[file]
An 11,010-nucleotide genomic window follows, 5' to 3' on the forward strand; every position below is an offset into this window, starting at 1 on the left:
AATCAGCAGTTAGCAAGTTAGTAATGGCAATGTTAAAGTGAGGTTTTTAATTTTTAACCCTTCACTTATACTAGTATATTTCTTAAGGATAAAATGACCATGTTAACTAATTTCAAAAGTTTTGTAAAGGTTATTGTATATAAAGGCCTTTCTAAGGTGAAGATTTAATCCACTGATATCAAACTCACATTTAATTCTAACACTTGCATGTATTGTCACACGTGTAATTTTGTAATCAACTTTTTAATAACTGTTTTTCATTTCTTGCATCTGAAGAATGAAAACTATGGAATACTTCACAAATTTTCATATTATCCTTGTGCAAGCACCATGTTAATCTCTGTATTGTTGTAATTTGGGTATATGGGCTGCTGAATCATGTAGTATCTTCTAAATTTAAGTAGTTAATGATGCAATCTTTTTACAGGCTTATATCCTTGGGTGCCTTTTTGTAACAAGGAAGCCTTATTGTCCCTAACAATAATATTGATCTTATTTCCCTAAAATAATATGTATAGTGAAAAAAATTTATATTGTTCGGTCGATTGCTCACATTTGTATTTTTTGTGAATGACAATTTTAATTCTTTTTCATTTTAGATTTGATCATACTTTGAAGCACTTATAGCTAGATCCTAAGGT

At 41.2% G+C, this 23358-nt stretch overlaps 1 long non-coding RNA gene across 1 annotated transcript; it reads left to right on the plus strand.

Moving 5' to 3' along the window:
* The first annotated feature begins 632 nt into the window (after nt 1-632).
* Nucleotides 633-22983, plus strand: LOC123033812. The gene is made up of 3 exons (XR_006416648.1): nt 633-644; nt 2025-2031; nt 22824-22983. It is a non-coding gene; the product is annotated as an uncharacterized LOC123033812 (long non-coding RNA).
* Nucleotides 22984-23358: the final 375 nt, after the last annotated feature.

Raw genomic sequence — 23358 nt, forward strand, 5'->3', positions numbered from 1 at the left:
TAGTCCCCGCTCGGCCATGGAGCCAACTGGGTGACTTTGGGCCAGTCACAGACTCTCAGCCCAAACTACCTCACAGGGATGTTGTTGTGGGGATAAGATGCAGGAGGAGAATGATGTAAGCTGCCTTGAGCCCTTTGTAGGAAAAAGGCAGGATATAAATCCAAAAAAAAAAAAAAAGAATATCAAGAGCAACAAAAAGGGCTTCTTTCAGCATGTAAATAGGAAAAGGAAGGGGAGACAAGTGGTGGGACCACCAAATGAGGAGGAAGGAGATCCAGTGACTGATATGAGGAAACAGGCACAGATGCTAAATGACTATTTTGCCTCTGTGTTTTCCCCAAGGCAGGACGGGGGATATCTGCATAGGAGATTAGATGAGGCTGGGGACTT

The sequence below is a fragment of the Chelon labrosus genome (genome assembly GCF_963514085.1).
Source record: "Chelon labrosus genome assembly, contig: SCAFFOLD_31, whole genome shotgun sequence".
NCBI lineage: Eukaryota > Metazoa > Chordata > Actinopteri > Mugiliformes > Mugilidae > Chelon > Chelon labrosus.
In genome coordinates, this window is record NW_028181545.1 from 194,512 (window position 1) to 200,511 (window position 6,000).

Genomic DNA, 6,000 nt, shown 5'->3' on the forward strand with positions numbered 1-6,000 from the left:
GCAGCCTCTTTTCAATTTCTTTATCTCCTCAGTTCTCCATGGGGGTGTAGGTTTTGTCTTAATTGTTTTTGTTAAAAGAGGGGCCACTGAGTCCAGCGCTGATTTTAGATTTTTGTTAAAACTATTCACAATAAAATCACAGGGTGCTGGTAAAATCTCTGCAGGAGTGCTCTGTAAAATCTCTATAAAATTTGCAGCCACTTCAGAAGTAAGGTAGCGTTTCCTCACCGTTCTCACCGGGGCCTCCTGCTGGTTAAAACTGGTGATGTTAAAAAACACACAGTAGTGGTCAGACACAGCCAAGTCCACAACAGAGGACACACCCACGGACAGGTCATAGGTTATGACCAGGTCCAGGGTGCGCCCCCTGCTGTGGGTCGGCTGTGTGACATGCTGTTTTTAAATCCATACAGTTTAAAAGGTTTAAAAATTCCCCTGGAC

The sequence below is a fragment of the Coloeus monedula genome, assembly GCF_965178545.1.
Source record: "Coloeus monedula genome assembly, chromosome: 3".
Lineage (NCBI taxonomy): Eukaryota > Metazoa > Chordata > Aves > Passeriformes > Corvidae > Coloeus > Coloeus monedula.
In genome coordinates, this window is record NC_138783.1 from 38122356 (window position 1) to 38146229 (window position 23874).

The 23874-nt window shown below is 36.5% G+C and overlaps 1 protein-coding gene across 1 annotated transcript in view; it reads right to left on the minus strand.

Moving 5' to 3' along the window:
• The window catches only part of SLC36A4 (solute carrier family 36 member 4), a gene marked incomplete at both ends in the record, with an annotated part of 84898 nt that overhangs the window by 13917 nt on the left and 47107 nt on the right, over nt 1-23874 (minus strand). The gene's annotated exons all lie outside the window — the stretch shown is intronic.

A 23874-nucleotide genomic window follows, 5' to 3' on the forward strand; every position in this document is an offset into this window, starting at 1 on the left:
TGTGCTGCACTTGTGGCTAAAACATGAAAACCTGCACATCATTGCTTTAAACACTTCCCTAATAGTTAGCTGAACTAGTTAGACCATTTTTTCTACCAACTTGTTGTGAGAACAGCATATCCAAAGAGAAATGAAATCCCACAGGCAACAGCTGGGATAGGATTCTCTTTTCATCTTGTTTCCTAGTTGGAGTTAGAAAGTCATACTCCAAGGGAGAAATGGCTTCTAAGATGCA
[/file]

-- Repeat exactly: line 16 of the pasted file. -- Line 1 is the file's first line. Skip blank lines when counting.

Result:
The sequence below is a fragment of the Coloeus monedula genome, assembly GCF_965178545.1.